Teaching Kids to Ski – and Love It
Now that I have a daughter, people ask how long we will wait to teach her to ski. The reality; there is no age limit for learning to ski, and there are great tools to teach kids as young as one year old. We waited to see if she showed interest. She started on the tube, has spent time with us on the wakesurf board, and lots of time in and around the water. Her interest was sparked, so we got her a ski.
Skis for little kids are as good as they have ever been, many companies have great trainers and there are some amazing hybrid ski/tube devices like the Easy Ski – perfect for building confidence. We chose the O’brien Platform Trainer. It has remarkable stability, a great binding setup, is really easy to modify, plus it’s made from bamboo so it’s super tough. My daughter really likes it because it’s green. Trainers can be complicated right out of the box, mainly the ropes. Trainer skis are often tied together, a rope tied to the front for kids to hold with another rope tied to the tips for adults to hold. An important note: most trainer skis are built to be held by parents in the boat – not attached to the boat itself. Always read the manual during setup and use.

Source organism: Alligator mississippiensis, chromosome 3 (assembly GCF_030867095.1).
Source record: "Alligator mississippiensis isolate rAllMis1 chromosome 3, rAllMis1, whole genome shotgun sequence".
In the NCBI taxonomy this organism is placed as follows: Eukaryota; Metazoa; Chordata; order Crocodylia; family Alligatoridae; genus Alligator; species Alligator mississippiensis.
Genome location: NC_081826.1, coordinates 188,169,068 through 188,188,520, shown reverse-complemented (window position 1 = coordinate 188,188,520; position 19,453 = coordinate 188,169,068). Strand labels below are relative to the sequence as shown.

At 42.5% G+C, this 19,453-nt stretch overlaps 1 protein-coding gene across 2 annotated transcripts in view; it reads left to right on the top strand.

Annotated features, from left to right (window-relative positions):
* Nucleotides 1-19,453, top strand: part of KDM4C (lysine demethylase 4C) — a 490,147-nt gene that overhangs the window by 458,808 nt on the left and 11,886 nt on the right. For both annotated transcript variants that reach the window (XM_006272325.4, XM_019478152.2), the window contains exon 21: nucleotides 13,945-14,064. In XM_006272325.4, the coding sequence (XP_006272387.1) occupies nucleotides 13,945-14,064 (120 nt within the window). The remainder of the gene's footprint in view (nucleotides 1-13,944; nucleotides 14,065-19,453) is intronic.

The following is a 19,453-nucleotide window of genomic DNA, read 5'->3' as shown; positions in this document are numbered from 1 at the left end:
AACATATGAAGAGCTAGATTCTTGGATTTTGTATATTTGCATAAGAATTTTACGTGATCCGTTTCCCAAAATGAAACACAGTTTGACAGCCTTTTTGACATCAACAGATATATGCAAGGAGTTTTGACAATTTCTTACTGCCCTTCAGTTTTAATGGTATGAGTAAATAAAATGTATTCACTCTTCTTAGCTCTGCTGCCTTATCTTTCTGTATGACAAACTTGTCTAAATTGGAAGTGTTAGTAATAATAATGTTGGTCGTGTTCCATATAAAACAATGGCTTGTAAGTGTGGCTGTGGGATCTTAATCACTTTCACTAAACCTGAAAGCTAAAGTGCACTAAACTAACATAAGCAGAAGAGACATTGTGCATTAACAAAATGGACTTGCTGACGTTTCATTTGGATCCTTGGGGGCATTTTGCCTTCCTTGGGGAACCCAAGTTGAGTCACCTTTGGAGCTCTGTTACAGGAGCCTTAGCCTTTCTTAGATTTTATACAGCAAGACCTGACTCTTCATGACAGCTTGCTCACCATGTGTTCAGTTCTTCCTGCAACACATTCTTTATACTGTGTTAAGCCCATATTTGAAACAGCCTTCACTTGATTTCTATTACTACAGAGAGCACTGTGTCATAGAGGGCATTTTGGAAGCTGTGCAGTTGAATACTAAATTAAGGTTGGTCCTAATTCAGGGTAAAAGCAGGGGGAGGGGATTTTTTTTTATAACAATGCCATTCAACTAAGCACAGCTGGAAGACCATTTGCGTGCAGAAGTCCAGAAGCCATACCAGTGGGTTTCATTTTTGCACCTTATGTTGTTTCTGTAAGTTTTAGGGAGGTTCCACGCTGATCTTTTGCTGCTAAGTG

After choosing a ski help them get comfortable. That includes lots of on-land skiing, building excitement, and dragging them around the lawn working on stance with plenty of high fives. On-land training should still include a life jacket even if nowhere near the water, this gets them used to the feeling of being on the ski with it on. Next step – find a beach, similar to dragging through the grass – going through shallow water under man power builds confidence and gets them used to the feeling of sliding on the water. Next, behind the boat – we will be using our ski boat. The thing about the platform trainer is there’s no need to go faster than about 5 mph, so with Mom in the water on a SUP, me on the boat holding the rope, and some extra helpers driving and being crew, we have successful skis every time. Keep the experience short and sweet; never push or force them to do something they are scared to do. Regardless of outcome, high fives and ice creams should take place after! Keep them excited and they will keep coming back to the water year after year.
By Jay Poole, Buckeye Marine,